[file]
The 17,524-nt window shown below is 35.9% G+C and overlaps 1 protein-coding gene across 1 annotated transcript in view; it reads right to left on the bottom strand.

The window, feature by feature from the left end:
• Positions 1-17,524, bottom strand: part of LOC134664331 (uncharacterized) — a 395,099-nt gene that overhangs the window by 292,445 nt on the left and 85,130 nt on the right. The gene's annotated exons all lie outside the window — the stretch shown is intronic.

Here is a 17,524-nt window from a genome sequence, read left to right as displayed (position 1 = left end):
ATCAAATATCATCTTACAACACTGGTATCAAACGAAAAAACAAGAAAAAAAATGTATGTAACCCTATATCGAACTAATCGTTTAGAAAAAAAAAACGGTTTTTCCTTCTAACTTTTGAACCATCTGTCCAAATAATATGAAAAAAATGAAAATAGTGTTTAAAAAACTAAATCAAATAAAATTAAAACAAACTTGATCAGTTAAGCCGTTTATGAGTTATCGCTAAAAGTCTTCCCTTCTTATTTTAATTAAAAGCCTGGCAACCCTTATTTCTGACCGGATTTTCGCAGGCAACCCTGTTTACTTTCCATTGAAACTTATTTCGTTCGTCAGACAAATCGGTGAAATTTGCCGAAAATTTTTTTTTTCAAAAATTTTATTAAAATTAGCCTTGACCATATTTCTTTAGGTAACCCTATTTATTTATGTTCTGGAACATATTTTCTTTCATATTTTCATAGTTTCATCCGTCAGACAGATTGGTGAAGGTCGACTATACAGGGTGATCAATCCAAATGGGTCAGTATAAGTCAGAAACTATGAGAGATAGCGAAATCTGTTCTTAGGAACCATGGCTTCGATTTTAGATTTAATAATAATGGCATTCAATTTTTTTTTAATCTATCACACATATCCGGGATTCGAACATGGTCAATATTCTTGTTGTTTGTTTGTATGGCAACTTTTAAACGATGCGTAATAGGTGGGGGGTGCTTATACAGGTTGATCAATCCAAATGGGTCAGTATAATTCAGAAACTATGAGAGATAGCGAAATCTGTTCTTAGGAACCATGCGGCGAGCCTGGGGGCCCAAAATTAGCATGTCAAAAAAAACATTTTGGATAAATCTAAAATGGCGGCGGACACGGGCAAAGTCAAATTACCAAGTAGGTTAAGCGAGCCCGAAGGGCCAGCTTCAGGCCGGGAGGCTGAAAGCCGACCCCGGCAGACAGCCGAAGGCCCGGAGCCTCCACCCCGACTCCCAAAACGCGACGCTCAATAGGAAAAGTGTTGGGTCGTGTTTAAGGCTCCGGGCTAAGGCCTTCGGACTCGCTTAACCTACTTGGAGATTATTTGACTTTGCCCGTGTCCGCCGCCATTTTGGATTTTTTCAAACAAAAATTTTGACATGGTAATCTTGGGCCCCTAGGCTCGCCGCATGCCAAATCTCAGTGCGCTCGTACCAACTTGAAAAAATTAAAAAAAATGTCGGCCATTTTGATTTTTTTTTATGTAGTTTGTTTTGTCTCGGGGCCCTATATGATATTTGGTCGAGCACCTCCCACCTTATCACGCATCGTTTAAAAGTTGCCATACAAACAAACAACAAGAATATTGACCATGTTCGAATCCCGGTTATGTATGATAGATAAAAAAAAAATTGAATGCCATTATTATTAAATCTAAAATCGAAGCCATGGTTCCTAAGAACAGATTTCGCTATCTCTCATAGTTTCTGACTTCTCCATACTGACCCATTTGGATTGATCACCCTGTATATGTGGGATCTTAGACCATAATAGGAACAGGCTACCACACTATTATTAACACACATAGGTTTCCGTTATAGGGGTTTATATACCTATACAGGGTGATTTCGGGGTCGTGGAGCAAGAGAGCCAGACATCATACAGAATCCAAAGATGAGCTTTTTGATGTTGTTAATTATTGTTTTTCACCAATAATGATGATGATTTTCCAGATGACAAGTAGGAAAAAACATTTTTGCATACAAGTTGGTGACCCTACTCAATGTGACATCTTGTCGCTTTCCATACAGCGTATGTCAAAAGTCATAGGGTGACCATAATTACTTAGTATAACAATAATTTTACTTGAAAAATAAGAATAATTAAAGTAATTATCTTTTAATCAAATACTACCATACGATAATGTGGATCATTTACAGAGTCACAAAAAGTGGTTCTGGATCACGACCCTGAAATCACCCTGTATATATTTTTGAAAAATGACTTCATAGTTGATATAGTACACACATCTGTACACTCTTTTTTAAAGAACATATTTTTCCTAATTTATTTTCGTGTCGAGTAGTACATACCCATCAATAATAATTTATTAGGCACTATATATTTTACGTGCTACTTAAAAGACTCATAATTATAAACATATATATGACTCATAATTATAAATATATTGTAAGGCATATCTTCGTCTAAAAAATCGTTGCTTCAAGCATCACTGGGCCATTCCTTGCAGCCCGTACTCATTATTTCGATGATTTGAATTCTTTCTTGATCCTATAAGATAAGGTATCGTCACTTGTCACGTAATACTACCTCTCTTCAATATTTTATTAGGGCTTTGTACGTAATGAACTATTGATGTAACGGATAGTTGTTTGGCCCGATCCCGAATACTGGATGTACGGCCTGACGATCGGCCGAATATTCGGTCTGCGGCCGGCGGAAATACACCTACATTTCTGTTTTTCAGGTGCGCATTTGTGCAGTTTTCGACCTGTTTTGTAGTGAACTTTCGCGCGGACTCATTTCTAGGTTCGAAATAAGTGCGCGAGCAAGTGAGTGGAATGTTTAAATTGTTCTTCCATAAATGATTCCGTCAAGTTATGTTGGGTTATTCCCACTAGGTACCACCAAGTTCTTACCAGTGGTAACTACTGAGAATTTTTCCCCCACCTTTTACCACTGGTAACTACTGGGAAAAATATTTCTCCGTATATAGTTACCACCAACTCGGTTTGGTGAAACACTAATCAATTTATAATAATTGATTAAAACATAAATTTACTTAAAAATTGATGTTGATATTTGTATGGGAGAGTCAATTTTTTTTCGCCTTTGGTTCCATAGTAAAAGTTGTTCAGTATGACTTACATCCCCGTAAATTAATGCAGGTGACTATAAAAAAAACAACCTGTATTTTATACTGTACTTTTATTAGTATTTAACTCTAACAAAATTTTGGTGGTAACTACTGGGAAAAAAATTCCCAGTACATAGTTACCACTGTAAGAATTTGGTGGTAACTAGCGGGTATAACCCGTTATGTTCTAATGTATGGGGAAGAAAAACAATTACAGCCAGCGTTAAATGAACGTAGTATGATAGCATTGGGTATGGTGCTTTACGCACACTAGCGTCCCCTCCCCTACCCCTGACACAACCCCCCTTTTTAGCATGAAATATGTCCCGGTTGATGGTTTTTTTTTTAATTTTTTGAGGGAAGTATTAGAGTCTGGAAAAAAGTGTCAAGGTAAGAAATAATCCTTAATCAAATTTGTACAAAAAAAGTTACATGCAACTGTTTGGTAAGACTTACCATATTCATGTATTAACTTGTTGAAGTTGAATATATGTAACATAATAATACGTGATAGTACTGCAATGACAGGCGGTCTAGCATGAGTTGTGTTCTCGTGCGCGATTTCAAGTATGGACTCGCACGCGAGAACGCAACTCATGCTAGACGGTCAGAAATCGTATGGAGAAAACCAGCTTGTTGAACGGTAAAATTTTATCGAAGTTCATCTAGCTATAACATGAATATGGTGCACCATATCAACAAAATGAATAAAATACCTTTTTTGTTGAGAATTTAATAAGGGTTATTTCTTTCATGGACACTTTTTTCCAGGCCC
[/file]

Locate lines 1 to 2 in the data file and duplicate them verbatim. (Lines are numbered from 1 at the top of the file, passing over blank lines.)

The 17,524-nt window shown below is 35.9% G+C and overlaps 1 protein-coding gene across 1 annotated transcript in view; it reads right to left on the bottom strand.

The window, feature by feature from the left end: